Most air travelers are creatures of habit and fly over and over again with the same small group of airlines.
This phenomenon may be a necessity, especially for people who live near small airports served by only one or two carriers. It can be a trap, set by airlines that control “strength centers” such as Atlanta and Cincinnati (Delta), Dallas-Fort Worth (American) and O’Hare of Chicago (divided between American and United). It can be a conscious decision, if it is often manipulated by the desire to accumulate points in the loyalty program of a single airline.
But often it is just a routine. We fly the same airline all the time and, as a result, we don’t know how the other half lives. I have my own favorite airlines, concentrating my domestic trip on JetBlue on the east coast, southwest on the west and Virgin America on long flights from coast to coast when I want to access Wi-Fi. You will notice that none of the large legacy operators are on my list.
So, it was an unusual itinerary that put me on United flights from Salt Lake City to Newark, N.J., last weekend, connecting via Denver. I had the opportunity to see what I was missing.
Airline Fees and Baggage
First, I have lacked fees for registering a bag. Southwest allows two free checked bags per flight. JetBlue allows it. At United and its large airline peers, unless you have the airline’s brand credit card, have a certain level of frequent flyer, pay a first-class ticket or indirectly pay the privilege of not trying to cram all your goods mundane in a bin, you will pay at least $ 25 to register a bag. More if the bag is too big. Such rates have been around for years.
When you register, the United kiosk will inform you if your flight is oversold. I found flights with excess reservations in both directions on this trip, with Delta on the way and United on the way back. The airlines offered to compensate volunteers with travel vouchers. JetBlue never oversold, on the theory that once a seat has been sold there is no need to sell it again. Southwest very rarely oversold. On an oversold flight, if enough volunteers don’t step forward, someone who has a ticket will be sadly left behind.
There are no seats assigned in Southwest, so there are no seats with premium prices. JetBlue charges an extra for the “Even More Space” seats and will allow you to purchase your fastest security line for $ 10 on many flights. United took the premium price to a different level. The check-in kiosk showed each seat open on my flights, each with its own price to update. An aisle seat in the departure row costs $ 40 on the 90-minute flight to Denver. I wanted to catch up with a much-needed dream with relative comfort, so I took it. Other seats that had no obvious benefit over my previously booked accommodations had smaller premiums. I didn’t see any seats I could take for free, so I guess it costs money just to change my mind.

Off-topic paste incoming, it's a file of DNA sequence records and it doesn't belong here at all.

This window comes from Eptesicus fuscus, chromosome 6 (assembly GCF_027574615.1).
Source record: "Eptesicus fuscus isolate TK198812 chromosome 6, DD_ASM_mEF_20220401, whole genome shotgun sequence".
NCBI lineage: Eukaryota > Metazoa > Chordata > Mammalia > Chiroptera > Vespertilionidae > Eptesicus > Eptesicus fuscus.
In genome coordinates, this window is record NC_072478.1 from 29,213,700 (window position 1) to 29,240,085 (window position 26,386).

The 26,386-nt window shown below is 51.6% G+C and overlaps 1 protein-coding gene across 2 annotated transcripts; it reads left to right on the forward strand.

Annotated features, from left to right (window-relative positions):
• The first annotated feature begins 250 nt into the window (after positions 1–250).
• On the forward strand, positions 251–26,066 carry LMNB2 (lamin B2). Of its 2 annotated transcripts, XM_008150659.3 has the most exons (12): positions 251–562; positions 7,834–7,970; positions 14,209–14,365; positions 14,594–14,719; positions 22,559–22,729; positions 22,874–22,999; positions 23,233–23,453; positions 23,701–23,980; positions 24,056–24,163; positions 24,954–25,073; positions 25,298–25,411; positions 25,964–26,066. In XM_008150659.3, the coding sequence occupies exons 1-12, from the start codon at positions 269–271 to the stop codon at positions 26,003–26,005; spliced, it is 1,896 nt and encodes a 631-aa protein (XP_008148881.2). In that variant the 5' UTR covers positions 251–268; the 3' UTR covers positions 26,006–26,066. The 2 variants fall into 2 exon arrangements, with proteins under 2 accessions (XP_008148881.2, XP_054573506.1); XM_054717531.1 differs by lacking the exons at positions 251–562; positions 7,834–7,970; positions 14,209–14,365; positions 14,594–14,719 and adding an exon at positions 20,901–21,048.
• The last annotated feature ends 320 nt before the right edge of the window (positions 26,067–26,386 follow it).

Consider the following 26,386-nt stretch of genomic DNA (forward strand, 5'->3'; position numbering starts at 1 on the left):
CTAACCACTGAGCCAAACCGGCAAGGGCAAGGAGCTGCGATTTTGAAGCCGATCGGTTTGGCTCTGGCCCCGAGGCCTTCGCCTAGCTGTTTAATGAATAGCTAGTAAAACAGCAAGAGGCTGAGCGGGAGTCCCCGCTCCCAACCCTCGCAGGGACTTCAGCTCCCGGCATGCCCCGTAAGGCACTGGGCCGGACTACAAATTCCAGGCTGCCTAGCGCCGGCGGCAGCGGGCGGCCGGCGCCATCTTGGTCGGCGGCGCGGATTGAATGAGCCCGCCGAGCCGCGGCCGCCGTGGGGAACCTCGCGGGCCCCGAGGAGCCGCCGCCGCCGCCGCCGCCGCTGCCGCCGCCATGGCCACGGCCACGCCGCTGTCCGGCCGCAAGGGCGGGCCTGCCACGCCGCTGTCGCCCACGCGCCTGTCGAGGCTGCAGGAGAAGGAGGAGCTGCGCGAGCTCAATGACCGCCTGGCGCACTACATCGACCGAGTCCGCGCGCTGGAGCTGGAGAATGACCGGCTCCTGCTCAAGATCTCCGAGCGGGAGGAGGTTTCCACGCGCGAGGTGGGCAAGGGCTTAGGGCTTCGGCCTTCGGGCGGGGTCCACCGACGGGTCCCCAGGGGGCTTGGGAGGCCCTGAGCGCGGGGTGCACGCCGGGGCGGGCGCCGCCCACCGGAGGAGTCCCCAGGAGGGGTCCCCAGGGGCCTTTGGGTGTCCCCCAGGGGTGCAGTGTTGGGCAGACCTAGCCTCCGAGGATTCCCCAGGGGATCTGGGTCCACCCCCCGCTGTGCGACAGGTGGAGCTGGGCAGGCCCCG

My improved seat did not come with previous boarding. I was in Group 5 getting on my flight. They should call it Group L, for last. He was also in Group 5 on the longest Denver-Newark flight. Only a dozen passengers were relegated to that group. I told the door keeper that we were the children with whom no one wanted to sit at lunch. His laugh told me he was right.
Snacks and Corridor Passage
JetBlue and Southwest give free snacks on virtually all their flights. (I can’t speak from experience about really short jumps, because I always drive instead of taking those flights). JetBlue also sells meals. On the United bus, there was no free food on the three-and-a-half hour flight to Newark. The hostess workers were in the hall with food and drink carts, selling packaged food and snacks, during the first two hours after we stabilized. This made it difficult for passengers to move around the cabin if, for example, they wanted to reach the tourist-class toilets at the rear of the Boeing 737. In this way, coach passengers were sent to the first-class cabin, which They probably didn’t. Excites passengers who expect not to wait in line to use the facilities.
JetBlue never uses cars and therefore does not block the aisles of its plane. The hostesses carry drinks in trays and are good for squeezing customers in the aisles.
Television and other Facilities
There was no Internet or television on the short trip to Denver. The plane on the longest flight had television with a much wider choice of DirecTV channels than what is available on JetBlue. (Southwest has no televisions). But JetBlue TV channels are free, except for movies on their domestic flights. Since I didn’t want to pay $ 8 (it would have been $ 6 on a shorter flight), my United screen was dark, I didn’t even offer a free flight progress monitor.
United’s fabric chair in the coach was slightly padded. That is not a big problem for me, since I have a good amount of filler incorporated. But I missed the comfortable leather chairs that are standard on my three favorite domestic lines.
Still, I arrived safe and sound, on time, along with my belongings. That is what we expect in commercial air travel and that is, most of the time, what we get. United staff was friendly and helpful as allowed by airline rules.
I guess United won the biggest contest of all
I had the schedule that allowed me to get from Utah to New Jersey at the time I wanted to travel. My favorite airlines did not, so United got my business. Whatever the deficiencies in your product, the big airlines always have the advantages of being big.
In the end, I was glad to have the opportunity to test the competition for a change. It allowed me to see what I was missing. Now I know: I haven’t missed much.